Introduction: Tooth movement through bone depends on local inflammatory reactions of the dentoalveolar tissues. Mechanical signals cause sensory afferent nerves to liberate inflammatory peptides around the teeth, creating local inflammation. Relationships between neurogenic inflammation and tooth movement are poorly understood. The objective of this study was to measure the differences in orthodontic tooth movement between rats treated with and without surgical transection of the maxillary nerve. Methods: Forty-two Sprague-Dawley rats were divided into 3 groups: (1) those with surgical transection of the maxillary nerve, (2) those with sham surgeries, and (3) those without surgery. After a 2-week healing period, a closed-coil spring appliance was activated to produce a 50 g mesial tipping force on the maxillary first molar. Diastema sizes distal to the first molar were measured in triplicate by using vinyl polysiloxane impression material and stone model pour-ups at 14 and 28 days of tooth movement. Images were captured and measured with a charge coupled device (CCD) microscope camera (Leeds Precision, Minneapolis, Minn) and Optimas measurement software (Media Cybernetics, Newburyport, Mass), respectively. Two-way repeated-measures ANOVA was used for statistical analysis. Results: Both weight and diastema size increased for all animals throughout the study. Although there were no significant differences between groups at any time point (log diastema, P = .43), the maxillary nerve transection surgery group had a significantly smaller increase in log diastema from 14 to 28 days than either the sham surgery or the nonsurgery group (P = .045). Conclusions: This study suggests that surgical denervation causes little net effect on orthodontic tooth movement at these force levels.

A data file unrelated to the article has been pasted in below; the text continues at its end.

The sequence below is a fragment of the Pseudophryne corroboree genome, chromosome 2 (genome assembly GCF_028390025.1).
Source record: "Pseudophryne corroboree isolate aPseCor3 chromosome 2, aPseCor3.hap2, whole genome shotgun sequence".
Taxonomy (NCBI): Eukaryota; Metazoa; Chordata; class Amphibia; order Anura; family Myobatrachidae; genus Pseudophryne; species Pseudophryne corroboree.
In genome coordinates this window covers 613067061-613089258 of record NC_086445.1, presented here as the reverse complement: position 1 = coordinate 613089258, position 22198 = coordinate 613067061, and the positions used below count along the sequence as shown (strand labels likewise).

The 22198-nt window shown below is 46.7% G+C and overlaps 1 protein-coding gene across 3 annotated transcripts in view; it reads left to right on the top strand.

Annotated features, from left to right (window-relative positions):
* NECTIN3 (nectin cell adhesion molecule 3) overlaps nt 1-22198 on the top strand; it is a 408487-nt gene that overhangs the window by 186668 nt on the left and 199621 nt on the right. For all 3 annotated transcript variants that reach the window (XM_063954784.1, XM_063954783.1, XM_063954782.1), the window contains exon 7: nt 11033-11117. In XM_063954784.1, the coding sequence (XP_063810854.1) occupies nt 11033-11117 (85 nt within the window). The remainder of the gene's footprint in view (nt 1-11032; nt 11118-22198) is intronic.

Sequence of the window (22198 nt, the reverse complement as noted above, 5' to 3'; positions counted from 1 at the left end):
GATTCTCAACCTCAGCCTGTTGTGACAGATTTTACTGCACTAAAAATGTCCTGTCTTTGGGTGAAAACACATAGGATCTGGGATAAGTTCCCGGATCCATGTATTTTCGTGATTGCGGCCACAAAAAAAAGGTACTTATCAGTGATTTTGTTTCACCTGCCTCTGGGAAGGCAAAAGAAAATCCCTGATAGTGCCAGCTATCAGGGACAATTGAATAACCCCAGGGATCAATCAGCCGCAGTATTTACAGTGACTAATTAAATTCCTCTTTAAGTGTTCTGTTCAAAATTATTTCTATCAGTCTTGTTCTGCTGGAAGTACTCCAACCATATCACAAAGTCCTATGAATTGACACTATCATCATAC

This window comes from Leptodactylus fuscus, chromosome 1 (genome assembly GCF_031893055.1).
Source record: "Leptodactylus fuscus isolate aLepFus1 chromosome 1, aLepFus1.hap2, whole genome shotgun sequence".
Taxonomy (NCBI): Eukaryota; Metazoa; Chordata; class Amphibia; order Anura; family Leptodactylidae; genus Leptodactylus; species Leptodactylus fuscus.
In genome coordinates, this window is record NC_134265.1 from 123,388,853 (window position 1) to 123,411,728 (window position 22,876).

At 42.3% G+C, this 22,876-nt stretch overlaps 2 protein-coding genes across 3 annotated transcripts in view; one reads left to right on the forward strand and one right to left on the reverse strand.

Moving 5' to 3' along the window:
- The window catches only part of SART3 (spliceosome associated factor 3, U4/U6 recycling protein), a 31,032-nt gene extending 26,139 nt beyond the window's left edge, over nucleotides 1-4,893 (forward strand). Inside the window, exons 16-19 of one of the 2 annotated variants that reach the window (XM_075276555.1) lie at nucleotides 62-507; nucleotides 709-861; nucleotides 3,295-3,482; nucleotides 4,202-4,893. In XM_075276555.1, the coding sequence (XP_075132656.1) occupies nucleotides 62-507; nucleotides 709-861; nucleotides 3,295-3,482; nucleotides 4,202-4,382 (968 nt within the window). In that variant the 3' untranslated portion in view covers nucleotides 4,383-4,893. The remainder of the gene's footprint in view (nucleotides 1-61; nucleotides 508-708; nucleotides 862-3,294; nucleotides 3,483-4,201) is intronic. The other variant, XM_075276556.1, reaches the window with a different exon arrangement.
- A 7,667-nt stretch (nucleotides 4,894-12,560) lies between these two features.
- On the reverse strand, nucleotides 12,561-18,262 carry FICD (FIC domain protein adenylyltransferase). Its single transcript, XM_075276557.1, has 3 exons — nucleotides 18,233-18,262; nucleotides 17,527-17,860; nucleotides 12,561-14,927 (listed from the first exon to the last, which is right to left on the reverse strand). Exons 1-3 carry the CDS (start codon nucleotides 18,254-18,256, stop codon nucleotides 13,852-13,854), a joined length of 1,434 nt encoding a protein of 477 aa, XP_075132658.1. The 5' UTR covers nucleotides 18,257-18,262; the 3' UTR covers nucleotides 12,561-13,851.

|Original language||English (US)|
|Number of pages||7|
|Journal||American Journal of Orthodontics and Dentofacial Orthopedics|
|State||Published - May 1 2007|